In addition to the instructions provided with the kit, we whipped out a biology text book to have a look at some photos of cross-sections of cells (enlarged a lot).
The instructions talked us through modeling the various organelles of the cell: the cell nucleus (including the nucleolus and the nuclear membrane), the endoplasmic reticulum, ribosomes, golgi body, mitochondria, vacuoles, and lysosomes.
The mitochondria, for example, we modeled (in blue) as jelly bean shaped. The endoplasmic reticulum (ER) we constructed as orange patties (sort of orzo-shaped) stuck together with crossbeams. The ribosomes were little purple balls nested among the ER.
These organelle instructions were pretty kid-friendly, but they didn't render the details inside the mitochondria, for example.
Then, the instructions described surrounding these organelles with cytoplasm (white clay).
Actually, that part of the instructions could have used more detail. Wrapping the mostly spherical nucleus in cytoplasm was no problem, but wrapping cytoplasm around ER, ribosomes, and golgi body was a lot less intuitively obvious. (If our clay cytoplasm was more jelly-like, it would have been easy. Instead, it behaved like modeling clay. Go figure.)
Also, we ran out of cytoplasm. In future, we will make sure we have extra white clay for cytoplasm. This may help up end up with cells that are more spherical and less lumpy.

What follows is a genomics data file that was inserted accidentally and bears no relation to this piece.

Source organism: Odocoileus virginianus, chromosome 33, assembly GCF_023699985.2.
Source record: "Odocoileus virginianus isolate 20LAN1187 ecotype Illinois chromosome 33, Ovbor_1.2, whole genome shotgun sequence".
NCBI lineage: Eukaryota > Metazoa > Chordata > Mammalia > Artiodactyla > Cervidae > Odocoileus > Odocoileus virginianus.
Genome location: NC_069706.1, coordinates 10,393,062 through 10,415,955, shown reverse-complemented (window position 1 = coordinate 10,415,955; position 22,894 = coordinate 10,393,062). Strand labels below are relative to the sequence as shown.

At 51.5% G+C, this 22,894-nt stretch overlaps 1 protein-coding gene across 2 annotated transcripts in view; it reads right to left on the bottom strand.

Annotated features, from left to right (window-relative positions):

Once we wrapped the cells with our fragments of cytoplasm and an almost-sufficient layer of cell membrane, we let them dry for a week. Then we made some slices.
The interiors weren't completely dry, which muddied up the detail on the slices a little. But we got some details we could recognize.
Even if we hadn't discussed the various organelles (and what each of them does) when we were building our cells, this project would have been fun from the point of view of thinking about what two-dimensional slices you can get from three-dimensional objects. The sprogs were especially taken with how not all of the slices displayed the same organelles. That's what happens when things are distributed heterogeneously.
I think the sprogs were pretty happy with the activity (except for the cytoplasm shortage). I'd prefer more detailed instructions of the less spherical organelles and on the organelle-into-cytoplasm portion of the assembly.
You could do something quite similar with sugar cookie dough and food coloring -- and eat the results afterward! :D
Wow. Very accurate!
Also, edible cell sugar cookies = totally marketable.
In future, we will make sure we have extra white clay for cytoplasm.
In future!?!? What's up with that shit, Jersey Girl!?!?!? AHAHAHAHAH!
I think the lumpy cell with the large lysosomes on each end looks like it would be a good macrophage that has gobbled some bacteria.
I hate when clay looks that tasty. Always causes me problems.